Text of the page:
If you still have trouble connecting your ideas in a coherent manner after completing this exercise, your issue may not be with transitions but with structure. For assistance (as well as a more detailed description of the “reverse outlining” technique outlined in the article), you can order an essay from us.
How transitions work
The sequence in which you present the various parts of your debate or argument, as well as the linkages you establish between these parts, make up the organization of your written work. Transitions cannot replace good organization, but they can help to make it more obvious and easy to follow. Consider the following scenario:
After many years as a dictatorship, El Pais, a Latin American country, now has a new democratic government. Assume you want to make the case that El Pais isn’t quite as democratic as the mainstream would have us think.
Presenting the conventional perspective and then providing the reader with your critical response to this view is one method to properly structure your argument. So, in paragraph A, you’d list all the reasons why someone may think El Pais is very democratic, whereas in paragraph B, you’d reject these claims. The transition that would suggest to the reader that the information in paragraph B contradicts the information in paragraph A would create the logical connection between these two major aspects of your argument. As a result, you may structure your argument in the following way, including the transition between paragraphs A and B:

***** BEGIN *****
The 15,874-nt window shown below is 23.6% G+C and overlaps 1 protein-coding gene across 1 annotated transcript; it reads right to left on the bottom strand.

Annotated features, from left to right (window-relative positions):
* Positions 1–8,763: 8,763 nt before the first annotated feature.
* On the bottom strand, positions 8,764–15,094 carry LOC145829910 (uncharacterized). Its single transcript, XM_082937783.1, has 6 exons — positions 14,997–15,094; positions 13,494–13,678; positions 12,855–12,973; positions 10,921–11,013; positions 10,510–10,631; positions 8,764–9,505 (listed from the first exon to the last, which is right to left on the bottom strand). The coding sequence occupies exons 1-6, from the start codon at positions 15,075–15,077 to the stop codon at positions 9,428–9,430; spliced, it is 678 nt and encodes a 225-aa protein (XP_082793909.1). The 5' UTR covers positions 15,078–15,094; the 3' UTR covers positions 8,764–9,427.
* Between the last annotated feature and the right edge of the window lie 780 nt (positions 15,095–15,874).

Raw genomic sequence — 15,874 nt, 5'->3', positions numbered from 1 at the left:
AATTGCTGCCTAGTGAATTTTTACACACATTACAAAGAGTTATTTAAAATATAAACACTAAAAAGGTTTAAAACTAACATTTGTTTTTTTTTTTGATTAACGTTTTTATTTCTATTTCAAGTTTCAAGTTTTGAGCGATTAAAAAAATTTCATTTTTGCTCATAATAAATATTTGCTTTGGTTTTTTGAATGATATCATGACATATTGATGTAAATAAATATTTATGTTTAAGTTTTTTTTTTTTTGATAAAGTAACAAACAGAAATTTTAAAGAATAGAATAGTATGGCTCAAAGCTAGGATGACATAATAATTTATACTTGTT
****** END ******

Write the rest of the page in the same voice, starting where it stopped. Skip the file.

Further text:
Paragraph A: arguments in favor of El Pais’ new government being very democratic.
Despite the preceding considerations, there are numerous reasons to conclude that El Pais’ new government is not as democratic as commonly assumed.
Paragraph B: Contrary to popular belief, El Pais’ new government is not especially democratic.
The transition words “Despite the prior arguments” in this example convey that the reader should not believe paragraph A and should instead evaluate the writer’s grounds for doubting El Pais’ democracy.
Transitions can help reinforce the underlying logic of your paper’s organization by giving the reader with crucial information about the relationship between your ideas, as seen in the example. Transitions serve as the glue that holds your argument or conversation together, making it a united, clear, and persuasive whole.
Types of transitions
Let us briefly review the types of transitions your writing will utilize now that you have a rough notion of how to go about establishing successful transitions in your writing.